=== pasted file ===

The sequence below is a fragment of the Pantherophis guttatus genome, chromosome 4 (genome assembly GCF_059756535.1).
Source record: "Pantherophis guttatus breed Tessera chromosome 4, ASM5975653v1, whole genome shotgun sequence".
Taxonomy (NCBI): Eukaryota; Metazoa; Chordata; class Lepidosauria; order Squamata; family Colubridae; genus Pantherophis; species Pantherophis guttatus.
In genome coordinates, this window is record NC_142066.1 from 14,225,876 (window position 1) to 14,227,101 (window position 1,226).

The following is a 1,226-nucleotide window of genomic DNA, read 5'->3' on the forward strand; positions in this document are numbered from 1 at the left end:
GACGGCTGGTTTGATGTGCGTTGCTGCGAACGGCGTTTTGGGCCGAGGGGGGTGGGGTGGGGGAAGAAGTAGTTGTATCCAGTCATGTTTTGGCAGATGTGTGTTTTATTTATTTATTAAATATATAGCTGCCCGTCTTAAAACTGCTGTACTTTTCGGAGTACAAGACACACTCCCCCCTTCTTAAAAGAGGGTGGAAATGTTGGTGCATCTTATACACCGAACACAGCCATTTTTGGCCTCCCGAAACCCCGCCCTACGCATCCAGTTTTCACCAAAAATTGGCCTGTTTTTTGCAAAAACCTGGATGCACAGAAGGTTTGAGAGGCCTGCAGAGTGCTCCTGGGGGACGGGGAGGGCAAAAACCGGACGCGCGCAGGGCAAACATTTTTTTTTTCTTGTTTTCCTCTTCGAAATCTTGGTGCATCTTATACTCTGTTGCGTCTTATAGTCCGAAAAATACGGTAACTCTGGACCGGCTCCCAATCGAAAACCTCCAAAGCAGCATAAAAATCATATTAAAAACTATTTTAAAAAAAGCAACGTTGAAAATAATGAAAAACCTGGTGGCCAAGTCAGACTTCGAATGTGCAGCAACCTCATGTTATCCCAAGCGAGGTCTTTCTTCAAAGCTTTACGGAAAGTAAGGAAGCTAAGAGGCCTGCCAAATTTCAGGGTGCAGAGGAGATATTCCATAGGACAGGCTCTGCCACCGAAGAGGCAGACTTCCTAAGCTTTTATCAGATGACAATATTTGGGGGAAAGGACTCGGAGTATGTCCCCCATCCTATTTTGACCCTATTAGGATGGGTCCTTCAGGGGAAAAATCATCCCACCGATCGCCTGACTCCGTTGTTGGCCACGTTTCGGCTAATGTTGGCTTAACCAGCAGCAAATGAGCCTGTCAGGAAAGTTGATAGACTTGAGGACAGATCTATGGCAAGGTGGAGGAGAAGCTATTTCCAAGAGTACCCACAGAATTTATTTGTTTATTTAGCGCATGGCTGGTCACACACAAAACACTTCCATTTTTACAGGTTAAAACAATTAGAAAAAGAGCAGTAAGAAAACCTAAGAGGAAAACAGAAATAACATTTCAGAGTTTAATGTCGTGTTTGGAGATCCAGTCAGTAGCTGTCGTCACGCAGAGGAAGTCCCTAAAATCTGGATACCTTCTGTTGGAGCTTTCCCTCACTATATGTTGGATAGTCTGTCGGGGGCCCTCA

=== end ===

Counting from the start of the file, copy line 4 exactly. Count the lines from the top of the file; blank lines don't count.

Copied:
In genome coordinates, this window is record NC_142066.1 from 14,225,876 (window position 1) to 14,227,101 (window position 1,226).